Inspired and – pardon the bad pun – moved by our conversations with the Move for Hunger team we immediately committed our support as a Signature Partner. Right now, we’re just getting started on a few programs we can activate locally to support our food banks and we’re encouraging our partners to also lend their support to such an incredibly great cause. Stay tuned for more updates! We are thrilled to have met the Move for Hunger team and we look forward to activating locally and helping spread the word.
March 26, 2013 by Frank Peditto
As a small business owner in a niche market I continue to walk a fine line in terms of marketing investment and return on investment. Without a huge budget – or even a substantial one – my team relies on a wide variety free and low cost tools to support our sales and marketing efforts and ensure that ReloTrans remains active in the growing digital marketing and social space.
Whether networking with peers or other local small business owners, I am often asked about the marketing tools we use, how much we invest, and what works and what doesn’t. Happy to share our experience, I always start with the free tools we benefit from most.
Twitter – Business owners today and even senior level executives still struggle with social media and news syndication and the payoff of the time investment, even when the tool itself, like Twitter, is free. While the relocation industry primarily relies on Twitter as more of a news syndication device, we have found that it’s a great resource to share what we find relevant, externally from our generated content and general news, and internally as a mechanism to aggregate news and important trends for our team.
Facebook – Nearly every American has at least heard of Facebook and, while originally designed for the college aged crowd, growth continues amongst all generations, especially Baby Boomers. Additionally businesses, through new features as well as targeted advertising – note the advertising is a paid service – continue to find incremental value in terms of both content marketing and customer service through this ever-expanding social network.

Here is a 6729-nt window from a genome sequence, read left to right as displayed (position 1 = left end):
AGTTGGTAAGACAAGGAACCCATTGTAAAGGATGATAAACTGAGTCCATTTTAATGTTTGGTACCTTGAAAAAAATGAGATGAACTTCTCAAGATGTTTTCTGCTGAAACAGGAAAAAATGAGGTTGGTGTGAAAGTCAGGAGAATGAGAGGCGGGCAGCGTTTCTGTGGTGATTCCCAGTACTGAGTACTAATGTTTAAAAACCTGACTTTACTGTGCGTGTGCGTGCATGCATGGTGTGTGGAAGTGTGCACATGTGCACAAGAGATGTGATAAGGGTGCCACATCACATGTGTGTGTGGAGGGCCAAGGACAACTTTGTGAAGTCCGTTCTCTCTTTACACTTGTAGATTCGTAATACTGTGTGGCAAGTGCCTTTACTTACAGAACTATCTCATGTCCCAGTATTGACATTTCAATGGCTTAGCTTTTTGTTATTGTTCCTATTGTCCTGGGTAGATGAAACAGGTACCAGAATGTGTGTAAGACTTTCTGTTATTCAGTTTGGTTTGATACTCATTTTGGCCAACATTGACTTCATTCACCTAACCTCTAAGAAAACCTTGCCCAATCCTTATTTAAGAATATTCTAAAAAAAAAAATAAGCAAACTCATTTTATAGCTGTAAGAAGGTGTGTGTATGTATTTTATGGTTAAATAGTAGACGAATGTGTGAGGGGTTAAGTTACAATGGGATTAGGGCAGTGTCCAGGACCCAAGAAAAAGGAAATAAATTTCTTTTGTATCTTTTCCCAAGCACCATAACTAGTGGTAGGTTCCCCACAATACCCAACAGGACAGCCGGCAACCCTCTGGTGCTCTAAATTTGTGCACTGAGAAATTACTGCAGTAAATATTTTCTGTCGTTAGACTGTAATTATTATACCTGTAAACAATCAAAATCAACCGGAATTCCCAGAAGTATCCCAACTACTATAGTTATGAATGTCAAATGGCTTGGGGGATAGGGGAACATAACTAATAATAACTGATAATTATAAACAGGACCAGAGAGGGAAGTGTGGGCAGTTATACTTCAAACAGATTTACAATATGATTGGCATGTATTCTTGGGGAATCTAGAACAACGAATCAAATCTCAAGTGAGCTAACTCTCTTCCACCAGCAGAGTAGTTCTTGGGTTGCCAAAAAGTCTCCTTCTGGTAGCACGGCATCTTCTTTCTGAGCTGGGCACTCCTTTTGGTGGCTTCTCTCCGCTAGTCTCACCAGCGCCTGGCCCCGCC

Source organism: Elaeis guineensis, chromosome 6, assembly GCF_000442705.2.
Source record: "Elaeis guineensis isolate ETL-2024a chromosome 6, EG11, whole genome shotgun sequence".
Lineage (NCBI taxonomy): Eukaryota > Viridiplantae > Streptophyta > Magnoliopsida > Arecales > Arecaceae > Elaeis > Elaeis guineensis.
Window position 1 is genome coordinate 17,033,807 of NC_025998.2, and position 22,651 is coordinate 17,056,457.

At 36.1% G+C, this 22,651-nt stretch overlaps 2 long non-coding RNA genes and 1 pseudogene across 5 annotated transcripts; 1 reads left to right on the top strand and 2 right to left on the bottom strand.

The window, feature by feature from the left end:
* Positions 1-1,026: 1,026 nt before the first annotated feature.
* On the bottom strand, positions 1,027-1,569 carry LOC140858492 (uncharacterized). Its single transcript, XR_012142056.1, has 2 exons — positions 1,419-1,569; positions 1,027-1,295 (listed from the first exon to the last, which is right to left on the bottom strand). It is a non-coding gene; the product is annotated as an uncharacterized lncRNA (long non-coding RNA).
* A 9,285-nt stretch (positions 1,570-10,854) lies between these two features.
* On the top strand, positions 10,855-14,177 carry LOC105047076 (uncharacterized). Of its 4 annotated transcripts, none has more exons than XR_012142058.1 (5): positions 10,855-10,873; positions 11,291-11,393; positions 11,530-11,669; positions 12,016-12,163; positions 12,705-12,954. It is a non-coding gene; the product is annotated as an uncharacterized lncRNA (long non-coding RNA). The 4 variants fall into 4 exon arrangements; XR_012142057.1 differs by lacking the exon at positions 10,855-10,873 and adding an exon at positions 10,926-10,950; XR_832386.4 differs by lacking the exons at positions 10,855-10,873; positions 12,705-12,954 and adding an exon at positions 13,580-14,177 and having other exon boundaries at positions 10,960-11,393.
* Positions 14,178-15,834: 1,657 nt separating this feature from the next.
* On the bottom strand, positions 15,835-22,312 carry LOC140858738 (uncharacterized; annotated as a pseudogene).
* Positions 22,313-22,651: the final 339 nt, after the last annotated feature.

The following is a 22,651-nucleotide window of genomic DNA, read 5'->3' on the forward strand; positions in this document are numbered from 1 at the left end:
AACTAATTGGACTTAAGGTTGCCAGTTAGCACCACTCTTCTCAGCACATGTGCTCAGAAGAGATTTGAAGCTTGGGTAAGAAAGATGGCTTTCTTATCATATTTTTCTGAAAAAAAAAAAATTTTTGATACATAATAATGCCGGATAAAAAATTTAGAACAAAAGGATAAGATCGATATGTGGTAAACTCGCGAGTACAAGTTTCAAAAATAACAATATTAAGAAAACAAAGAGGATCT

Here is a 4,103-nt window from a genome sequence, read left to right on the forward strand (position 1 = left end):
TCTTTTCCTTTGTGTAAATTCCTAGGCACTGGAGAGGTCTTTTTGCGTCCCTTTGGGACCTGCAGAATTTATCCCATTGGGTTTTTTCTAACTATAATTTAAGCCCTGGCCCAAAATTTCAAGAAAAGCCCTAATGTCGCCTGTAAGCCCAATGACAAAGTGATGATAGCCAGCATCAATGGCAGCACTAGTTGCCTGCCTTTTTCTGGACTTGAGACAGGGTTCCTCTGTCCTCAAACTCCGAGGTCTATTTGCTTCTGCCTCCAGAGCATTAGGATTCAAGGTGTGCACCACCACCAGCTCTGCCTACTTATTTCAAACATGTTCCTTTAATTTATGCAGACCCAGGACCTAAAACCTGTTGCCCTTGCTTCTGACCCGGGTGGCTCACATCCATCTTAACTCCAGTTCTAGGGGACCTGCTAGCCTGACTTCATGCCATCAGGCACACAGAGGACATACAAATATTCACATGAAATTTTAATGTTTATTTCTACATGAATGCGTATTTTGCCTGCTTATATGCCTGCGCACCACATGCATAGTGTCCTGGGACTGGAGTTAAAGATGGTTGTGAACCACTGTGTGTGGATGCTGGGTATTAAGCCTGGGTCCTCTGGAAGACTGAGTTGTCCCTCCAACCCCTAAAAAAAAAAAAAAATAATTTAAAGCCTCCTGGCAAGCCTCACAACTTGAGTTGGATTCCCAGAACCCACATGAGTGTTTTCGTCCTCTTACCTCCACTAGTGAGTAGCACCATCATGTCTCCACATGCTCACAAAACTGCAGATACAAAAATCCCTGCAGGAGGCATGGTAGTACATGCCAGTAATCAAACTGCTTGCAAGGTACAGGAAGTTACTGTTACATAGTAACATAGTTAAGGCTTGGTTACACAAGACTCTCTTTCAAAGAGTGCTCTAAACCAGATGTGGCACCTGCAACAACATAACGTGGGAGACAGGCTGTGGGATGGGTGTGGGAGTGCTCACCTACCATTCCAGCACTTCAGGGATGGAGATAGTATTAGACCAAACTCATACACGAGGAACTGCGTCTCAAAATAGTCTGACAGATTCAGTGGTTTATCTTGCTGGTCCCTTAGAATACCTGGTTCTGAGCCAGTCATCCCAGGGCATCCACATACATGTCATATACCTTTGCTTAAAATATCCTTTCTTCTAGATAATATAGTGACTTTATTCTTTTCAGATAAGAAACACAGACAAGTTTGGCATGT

LinkedIn – Aside from being the ‘Facebook for professionals’, LinkedIn has grown into a leading online recruiting site and is now expanding in the area of news syndication, social share and more. LinkedIn groups, which now 1.5 million, offer a phenomenal communication medium for small and mid-sized businesses, especially those that engage directly with corporate human resources like relocation. Additionally, it’s becoming a critical point for thought leadership syndication and aggregation and, as always, an important point of connection with existing, former and future business acquaintances
Hootsuite – If you’re using Twitter, Facebook and LinkedIn, then Hootsuite is a tool you’re definitely going to want to check out. The free version, which allows for up to five social network connections allows you to track activity feeds in one location, schedule outgoing posts and provides basic analytics. Hootsuite is an easy to use tool, especially for small companies that have one full or even part-time person focused on marketing. Within one location, you can pretty much manage all of your profiles and activities and they offer a mobile application as well, making on-the-go activations even easier.